There's no possible way to do a 12 by... for Prince as a performer. I'd have to be more like 48 by... But, if we look at songs the Kid has written or co-written for other artists, then 12 is a perfectly reasonable number. I've tried to include songs that were pretty much exclusive to the artist that did them.


1. Stevie Nicks - Stand Back (from The Wild Heart, 1983) Though not credited, Prince Rogers Nelson definitely had a hand in this one. Just listen to those synths and the funky guitar and it'll become a little more apparent.





2. The Time - Jungle Love (from Ice Cream Castles, 1984) So prolific was the Artist that he had to create other bands to showcase his songs. Thus was born The Time, and this unforgettably primal anthem.





3. Shelia E - The Glamorous Life (from The Glamorous Life, 1984)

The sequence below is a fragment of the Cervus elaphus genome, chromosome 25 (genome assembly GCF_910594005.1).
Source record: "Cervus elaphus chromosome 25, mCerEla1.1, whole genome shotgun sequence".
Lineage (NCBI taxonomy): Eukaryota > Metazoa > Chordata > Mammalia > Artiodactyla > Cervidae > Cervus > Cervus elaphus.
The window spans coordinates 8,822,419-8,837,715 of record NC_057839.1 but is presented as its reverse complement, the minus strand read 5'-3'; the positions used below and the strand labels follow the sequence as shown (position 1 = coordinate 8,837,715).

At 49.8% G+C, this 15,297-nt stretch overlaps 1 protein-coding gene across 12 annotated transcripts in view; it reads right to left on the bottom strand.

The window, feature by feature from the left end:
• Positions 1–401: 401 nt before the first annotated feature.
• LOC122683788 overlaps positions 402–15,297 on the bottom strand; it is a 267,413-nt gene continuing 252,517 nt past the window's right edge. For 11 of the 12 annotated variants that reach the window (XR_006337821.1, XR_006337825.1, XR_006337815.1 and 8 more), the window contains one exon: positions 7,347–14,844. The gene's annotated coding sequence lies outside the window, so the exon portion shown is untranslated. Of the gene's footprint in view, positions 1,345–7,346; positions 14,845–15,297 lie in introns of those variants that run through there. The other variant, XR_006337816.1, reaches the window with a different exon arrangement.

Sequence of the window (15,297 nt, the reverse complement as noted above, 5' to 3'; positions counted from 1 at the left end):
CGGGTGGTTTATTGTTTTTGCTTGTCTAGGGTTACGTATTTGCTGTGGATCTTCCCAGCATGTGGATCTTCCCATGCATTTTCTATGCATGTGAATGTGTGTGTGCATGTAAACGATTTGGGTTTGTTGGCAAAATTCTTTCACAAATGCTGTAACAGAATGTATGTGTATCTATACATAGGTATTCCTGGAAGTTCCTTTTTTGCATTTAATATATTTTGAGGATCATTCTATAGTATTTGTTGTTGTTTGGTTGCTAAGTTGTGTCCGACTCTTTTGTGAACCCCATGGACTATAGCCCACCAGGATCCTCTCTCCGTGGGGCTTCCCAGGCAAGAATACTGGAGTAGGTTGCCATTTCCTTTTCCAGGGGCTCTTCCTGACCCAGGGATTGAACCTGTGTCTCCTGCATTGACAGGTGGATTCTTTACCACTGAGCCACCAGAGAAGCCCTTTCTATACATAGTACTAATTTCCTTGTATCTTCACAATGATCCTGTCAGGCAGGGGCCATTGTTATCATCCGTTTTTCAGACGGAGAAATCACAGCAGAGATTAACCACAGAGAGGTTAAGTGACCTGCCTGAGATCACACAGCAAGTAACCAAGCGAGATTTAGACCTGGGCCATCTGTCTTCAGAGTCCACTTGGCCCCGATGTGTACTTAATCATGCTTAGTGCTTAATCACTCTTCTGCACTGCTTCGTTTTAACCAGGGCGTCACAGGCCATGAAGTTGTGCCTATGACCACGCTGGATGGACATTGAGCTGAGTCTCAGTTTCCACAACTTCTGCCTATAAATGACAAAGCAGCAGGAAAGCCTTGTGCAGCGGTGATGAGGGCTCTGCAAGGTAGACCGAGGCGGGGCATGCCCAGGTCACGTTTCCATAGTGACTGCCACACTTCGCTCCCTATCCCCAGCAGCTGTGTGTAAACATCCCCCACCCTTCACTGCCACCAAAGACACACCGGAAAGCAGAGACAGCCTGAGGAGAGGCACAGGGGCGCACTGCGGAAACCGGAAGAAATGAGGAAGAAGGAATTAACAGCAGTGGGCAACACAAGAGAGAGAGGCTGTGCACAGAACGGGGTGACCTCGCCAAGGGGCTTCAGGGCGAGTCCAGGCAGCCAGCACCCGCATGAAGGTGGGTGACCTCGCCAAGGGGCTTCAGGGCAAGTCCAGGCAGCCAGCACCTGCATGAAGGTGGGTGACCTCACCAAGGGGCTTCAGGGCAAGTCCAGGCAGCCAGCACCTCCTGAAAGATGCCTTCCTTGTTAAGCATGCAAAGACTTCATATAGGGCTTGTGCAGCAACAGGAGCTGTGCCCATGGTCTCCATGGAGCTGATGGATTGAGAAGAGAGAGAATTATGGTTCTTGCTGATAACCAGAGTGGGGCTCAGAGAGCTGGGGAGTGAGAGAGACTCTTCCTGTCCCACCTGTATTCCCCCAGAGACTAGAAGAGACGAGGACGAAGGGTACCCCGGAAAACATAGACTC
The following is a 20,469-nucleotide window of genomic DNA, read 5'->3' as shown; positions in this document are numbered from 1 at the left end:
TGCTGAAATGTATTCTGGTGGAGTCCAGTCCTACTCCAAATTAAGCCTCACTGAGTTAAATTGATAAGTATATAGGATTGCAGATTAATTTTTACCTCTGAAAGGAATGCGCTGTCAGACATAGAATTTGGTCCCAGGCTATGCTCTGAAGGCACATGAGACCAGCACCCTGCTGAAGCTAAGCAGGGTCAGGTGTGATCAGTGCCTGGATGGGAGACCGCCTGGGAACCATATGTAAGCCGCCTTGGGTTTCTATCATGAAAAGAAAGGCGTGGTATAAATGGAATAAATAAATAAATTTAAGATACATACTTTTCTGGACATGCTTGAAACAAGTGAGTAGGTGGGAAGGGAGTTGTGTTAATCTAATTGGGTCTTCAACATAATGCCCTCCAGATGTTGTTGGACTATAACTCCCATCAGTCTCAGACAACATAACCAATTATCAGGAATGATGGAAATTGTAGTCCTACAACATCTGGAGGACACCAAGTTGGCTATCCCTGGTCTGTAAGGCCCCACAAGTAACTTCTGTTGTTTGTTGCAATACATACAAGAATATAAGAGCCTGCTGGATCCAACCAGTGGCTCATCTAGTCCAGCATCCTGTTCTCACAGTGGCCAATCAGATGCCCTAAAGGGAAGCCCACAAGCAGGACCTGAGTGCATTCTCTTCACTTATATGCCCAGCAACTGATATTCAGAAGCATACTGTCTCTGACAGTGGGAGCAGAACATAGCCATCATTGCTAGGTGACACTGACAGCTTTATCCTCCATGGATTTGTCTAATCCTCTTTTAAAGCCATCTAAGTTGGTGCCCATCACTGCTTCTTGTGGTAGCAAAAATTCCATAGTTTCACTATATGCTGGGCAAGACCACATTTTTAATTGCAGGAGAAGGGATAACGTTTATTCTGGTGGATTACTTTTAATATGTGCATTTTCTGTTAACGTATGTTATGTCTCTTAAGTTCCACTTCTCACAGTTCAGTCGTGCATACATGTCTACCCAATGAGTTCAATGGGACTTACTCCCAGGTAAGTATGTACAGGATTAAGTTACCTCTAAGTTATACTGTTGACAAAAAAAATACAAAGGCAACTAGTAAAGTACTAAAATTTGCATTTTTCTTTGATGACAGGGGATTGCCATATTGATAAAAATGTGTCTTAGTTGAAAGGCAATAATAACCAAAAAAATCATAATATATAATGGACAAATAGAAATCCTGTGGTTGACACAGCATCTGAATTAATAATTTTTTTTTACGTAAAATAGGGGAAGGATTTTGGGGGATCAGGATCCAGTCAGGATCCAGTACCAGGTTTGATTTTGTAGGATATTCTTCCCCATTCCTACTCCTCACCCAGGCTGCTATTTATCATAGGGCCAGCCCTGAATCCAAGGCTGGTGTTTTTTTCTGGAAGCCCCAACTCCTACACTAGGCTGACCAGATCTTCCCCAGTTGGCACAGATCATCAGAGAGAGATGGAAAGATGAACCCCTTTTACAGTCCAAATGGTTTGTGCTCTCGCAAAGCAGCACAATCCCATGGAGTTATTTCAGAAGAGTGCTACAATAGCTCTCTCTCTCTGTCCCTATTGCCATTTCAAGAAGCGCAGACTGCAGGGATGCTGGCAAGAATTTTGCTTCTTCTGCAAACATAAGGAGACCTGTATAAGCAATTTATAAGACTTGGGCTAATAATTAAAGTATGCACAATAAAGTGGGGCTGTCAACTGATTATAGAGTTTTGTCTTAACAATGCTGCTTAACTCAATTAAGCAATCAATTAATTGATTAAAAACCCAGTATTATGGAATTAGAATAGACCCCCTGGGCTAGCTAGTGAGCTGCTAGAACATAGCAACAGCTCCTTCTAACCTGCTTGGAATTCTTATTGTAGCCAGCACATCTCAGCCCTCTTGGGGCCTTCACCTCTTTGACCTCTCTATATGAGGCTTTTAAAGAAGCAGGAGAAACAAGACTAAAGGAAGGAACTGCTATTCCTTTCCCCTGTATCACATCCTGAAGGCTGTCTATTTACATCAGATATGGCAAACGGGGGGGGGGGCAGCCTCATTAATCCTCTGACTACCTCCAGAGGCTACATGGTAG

Maybe one of his most memorable instrumental hooks, and that's sa…

173. Refrigerated Love: We're Actually Serious, Really (1999)

Reviewer's Note: I've dusted off this old review that appeared in the April 1999 edition of the Augustana Observer in anticipation of the new Refrigerated Love album due later this month. For more information, read the brief history of the band I wrote a few years back.

When Refrigerated Love first stepped onto the rock and roll scene in 1981, you would have been hard-pressed to find anyone who really cared. Today, eighteen years and 34 albums later that apathy is still holding strong. Earlier this year, the seminal British band released a live album called Songs From our Next Album - Live. The record wasn't a commercial success, mainly because of the fans' unfamiliarity with the songs, and the fact that drummer "Pasty" Pete Pockhorn and lead guitarist Nigel Hornblower failed to show up for the gig.